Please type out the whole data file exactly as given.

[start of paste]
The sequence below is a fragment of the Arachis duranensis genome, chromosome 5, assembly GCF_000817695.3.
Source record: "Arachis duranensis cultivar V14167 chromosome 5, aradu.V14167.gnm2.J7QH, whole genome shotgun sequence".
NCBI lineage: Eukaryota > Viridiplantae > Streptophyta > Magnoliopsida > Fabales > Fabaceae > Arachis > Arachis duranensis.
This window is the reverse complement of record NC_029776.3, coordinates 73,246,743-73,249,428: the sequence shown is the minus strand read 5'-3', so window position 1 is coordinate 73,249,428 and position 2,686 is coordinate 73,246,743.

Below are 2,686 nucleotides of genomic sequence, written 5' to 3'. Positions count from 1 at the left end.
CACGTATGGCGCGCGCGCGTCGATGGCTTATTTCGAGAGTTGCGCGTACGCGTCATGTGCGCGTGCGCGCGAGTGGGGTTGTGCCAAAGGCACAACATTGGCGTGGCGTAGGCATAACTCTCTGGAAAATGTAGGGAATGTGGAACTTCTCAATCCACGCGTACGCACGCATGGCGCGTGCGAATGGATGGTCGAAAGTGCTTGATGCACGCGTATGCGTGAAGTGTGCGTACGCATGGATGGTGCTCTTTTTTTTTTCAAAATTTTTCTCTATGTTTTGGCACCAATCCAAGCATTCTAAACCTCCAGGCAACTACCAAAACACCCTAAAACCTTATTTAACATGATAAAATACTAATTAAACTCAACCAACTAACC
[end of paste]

The sequence below is a fragment of the Arachis duranensis genome, chromosome 5, assembly GCF_000817695.3.
Source record: "Arachis duranensis cultivar V14167 chromosome 5, aradu.V14167.gnm2.J7QH, whole genome shotgun sequence".
NCBI lineage: Eukaryota > Viridiplantae > Streptophyta > Magnoliopsida > Fabales > Fabaceae > Arachis > Arachis duranensis.
This window is the reverse complement of record NC_029776.3, coordinates 73,246,743-73,249,428: the sequence shown is the minus strand read 5'-3', so window position 1 is coordinate 73,249,428 and position 2,686 is coordinate 73,246,743.

Below are 2,686 nucleotides of genomic sequence, written 5' to 3'. Positions count from 1 at the left end.
CACGTATGGCGCGCGCGCGTCGATGGCTTATTTCGAGAGTTGCGCGTACGCGTCATGTGCGCGTGCGCGCGAGTGGGGTTGTGCCAAAGGCACAACATTGGCGTGGCGTAGGCATAACTCTCTGGAAAATGTAGGGAATGTGGAACTTCTCAATCCACGCGTACGCACGCATGGCGCGTGCGAATGGATGGTCGAAAGTGCTTGATGCACGCGTATGCGTGAAGTGTGCGTACGCATGGATGGTGCTCTTTTTTTTTTCAAAATTTTTCTCTATGTTTTGGCACCAATCCAAGCATTCTAAACCTCCAGGCAACTACCAAAACACCCTAAAACCTTATTTAACATGATAAAATACTAATTAAACTCAACCAACTAACC